Special rules: see drifting and destroying rafts/walkways below...

Victory criteria: Attacker must capture the target raft, separate it from the main raft and escape with at least ¼ of their starting force.

4) Kill them all!

Raiders attack with the intention of wiping out all the raft-dwellers!  Perhaps it's to take control of their rafts, maybe it's to appease some war-hungry god or maybe they're just really hungry...

Victory criteria: Whoever has the last surviving figure wins!

Special raft rules:

Drift (optional): The various rafts may drift around as the game progresses.  At the start of every turn, roll a scatter die or D12 clockface for each raft and move it ½ inch in the direction indicated.  Instead of moving/firing, a unit of troops can push against a walkway/pontoon that crosses their raft or pull on ropes connecting to another raft/boat.  The smaller of the 2 rafts will move towards/away from the larger at a rate of 1" per figure pushing/pulling per turn.

Sails: Smaller rafts or boats might be equipped with sails.  Determine wind direction at the start of the game using scatter die/D12 clockface.  Each turn (roll again every turn for each separate vessel) sailing vessels roll 1D4 per turn (light breeze), 1D6 (moderate wind), 1D8 (strong wind), 1D10 (gale, capsize on a roll of 1) in the direction of the wind or can tack against the wind ¼ of the die score rolled.  If the main raft network is equipped with sails, it is assumed that the entire thing is moving.  For ease of play it remains in the centre of the board but any smaller rafts separated from it without sails will move in the opposite direction to the wind at the appropriate number of inches.  Swimmers etc. may also get left behind - a strong incentive not to fall in the water!

Heavy weapons: very powerful weapons may damage the rafts or the connecting walkways/pontoons.  Infantry support weapons such as medium or heavy machine guns would probably be powerful enough to cut through the connecting walkways.  Blast weapons such as RPGs, LAWs and grenades may even cause the rafts themselves to break up.  Players need to agree how tough/damage resistant walkways and rafts are before the game starts.  If a raft is destroyed, it could be replaced by a scatter of wood fragments and crates/barrels that will bob around in the water to provide limited cover.

Swimming: Figures may end up in the water during the game, either through the destruction of their raft or by voluntarily swimming between rafts.  Anyone falling in the water will lose any weapons larger than assault rifles/SMGs, so all SAWs, LSWs, LAWs, RPGs etc. will be lost.  Figures can swim at a rate equal to 1/3 of their normal move (probably about 1½ - 2") and should suffer some sort of penalty for shooting (-1 to hit modifier or -1D firepower).  Anyone shooting at swimming figures receives no penalty but swimming figures should be able to claim complete cover if desired from any floating debris or rafts they can reach (it is assumed that they duck down with only part of their head above the water).  Climbing out of the water takes ½ a move.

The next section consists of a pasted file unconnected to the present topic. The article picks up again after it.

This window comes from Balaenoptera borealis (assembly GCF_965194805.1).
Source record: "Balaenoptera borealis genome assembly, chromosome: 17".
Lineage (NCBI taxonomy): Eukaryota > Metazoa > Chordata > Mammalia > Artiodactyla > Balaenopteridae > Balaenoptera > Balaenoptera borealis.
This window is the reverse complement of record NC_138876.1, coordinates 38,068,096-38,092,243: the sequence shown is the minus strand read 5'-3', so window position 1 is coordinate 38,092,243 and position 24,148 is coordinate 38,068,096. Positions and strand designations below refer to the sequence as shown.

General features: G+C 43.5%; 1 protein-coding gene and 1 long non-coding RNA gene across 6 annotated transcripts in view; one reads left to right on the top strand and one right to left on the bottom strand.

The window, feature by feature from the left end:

Sea monsters: Sharks, giant octopi and other ferocious sea beasts might be attracted by all the noise and the blood in the water!  Roll a D6 every turn, on a roll of 6 there is a creature in the area which will make 2 close assault attacks on someone in the water (determine the victim at random) or if there is no-one in the water, 1 attack on someone standing on a walkway/pontoon or at the edge of a raft.  Once there is a dead body in the water, the chance of a creature being in the area increases to a roll of 5 (1 creature) or 6 (2 creatures).

Civilians: Civilians may be present to get in the way of the fighting - move them randomly around the rafts as per the "seize person" scenario above.  Additional victory points could be allocated for civilians saved/killed during the game.

Sunday, 10 March 2013

Mad Mecha Guy crowd control barriers

Crowd Control Barriers

When I asked about these, Mad Mecha Guy said that he was reviewing how he makes them.  I said that I didn't mind any changes, so instead of the pack of 40 that I ordered, I received 60 - but cut from 2mm MDF instead of 3mm.  They've obviously been redesigned slightly too, he said he was planning to reduce the number of uprights from the originals in order to reduce cutting time but mine appear to have the same number.  The little feet have been redesigned to take the thinner 2mm thickness.  I think that this reduction in thickness is a good thing, I wonder if they'd look a little too thick in 3mm MDF.

I'm extremely pleased with these.  The original pack of 40 would provide 1.2m of barrier, my pack provided 1.8m!  I can't see anyone ever needing to buy more than one pack, there are enough that you can paint them in a range of different colours.  I've done the first 10 blue for my Colonial Security team to use but I intend to do some more of them in orange or red (safety/construction barriers), grey (civic barriers to delineate parking bays etc.) and rusty metal (marking areas in scrapyards, shanty-towns).

60 barriers!
All 60 are undamaged despite their delicate looking construction.  I've assembled the first 10 with no difficulty, any remaining blank areas between the bars pressed out easily.  I might need a sharp craft knife to gently separate the blank section from some of the others where the cutting residue has held them in place, but only as a precaution to ensure I don't snap anything by accident.

Barrier and feet ready for assembly